NEWS@SKY (Science&Space News)
Home     To Survive in the Universe
 .MYA{ color: yellow; text-decoration: none; :hover { color: red; text-decoration: none; } } Services
Why to Inhabit     Top Contributors     Astro Photo     The Collection     Forum     Blog New!     FAQ     Login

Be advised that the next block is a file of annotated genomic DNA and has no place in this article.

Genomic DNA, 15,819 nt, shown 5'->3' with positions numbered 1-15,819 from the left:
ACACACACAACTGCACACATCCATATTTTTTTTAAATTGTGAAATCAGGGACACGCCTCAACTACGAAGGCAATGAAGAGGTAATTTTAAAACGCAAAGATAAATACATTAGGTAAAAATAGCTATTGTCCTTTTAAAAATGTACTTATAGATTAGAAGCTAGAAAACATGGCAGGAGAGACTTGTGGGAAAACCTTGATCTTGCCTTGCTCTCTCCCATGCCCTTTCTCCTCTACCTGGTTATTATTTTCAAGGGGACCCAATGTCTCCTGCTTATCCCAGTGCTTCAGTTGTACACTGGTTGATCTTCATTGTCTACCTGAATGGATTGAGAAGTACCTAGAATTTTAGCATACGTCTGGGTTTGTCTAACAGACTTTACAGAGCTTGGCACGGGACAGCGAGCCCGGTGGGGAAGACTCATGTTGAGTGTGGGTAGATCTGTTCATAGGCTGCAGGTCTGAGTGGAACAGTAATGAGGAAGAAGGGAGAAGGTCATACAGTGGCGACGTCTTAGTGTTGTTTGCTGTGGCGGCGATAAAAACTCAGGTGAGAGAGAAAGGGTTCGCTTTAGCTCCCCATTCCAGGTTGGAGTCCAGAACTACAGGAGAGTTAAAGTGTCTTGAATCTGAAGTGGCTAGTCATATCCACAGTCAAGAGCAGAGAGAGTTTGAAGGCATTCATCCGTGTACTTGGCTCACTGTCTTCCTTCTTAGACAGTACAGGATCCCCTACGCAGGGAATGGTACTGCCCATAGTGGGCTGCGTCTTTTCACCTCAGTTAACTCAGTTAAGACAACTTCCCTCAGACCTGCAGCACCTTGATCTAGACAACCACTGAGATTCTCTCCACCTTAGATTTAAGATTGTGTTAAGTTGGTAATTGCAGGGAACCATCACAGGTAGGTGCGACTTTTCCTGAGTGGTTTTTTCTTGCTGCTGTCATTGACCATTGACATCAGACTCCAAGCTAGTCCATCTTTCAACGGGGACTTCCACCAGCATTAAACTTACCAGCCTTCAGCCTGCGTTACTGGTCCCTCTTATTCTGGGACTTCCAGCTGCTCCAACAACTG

# HD 30454

Contents

### Images

DSS Images   Other Images

### Related articles